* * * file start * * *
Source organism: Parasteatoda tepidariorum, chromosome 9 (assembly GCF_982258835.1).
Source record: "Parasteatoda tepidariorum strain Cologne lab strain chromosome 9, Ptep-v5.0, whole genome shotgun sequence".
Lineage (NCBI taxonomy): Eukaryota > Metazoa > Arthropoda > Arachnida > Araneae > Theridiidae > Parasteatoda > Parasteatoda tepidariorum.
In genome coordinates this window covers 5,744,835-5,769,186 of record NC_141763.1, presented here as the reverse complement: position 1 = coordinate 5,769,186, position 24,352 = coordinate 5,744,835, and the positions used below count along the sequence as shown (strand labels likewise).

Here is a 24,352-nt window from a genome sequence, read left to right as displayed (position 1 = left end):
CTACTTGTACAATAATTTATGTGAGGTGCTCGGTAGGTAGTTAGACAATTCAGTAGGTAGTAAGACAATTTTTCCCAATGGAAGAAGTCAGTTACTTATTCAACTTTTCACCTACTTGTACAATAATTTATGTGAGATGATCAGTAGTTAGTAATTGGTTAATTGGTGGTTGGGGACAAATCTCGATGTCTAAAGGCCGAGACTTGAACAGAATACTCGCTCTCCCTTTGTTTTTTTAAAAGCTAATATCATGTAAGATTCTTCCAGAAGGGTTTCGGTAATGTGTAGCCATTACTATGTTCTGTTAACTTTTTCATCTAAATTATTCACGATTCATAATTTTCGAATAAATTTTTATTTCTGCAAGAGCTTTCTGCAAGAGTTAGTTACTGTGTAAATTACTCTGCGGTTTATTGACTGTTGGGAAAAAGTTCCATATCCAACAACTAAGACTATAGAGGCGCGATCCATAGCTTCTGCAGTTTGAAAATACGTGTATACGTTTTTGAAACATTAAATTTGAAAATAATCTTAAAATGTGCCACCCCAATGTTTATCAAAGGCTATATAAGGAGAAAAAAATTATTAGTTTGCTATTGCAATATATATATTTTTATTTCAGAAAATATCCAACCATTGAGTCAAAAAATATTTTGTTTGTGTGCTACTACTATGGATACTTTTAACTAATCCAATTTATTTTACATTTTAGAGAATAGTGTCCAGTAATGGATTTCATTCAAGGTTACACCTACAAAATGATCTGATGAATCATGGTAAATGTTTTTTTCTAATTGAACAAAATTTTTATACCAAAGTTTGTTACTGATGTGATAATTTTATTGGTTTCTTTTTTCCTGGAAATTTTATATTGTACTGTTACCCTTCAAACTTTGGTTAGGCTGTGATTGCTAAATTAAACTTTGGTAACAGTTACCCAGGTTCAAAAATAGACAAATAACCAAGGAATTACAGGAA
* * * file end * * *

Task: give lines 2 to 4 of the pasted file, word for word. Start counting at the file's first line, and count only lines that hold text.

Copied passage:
Source record: "Parasteatoda tepidariorum strain Cologne lab strain chromosome 9, Ptep-v5.0, whole genome shotgun sequence".
Lineage (NCBI taxonomy): Eukaryota > Metazoa > Arthropoda > Arachnida > Araneae > Theridiidae > Parasteatoda > Parasteatoda tepidariorum.
In genome coordinates this window covers 5,744,835-5,769,186 of record NC_141763.1, presented here as the reverse complement: position 1 = coordinate 5,769,186, position 24,352 = coordinate 5,744,835, and the positions used below count along the sequence as shown (strand labels likewise).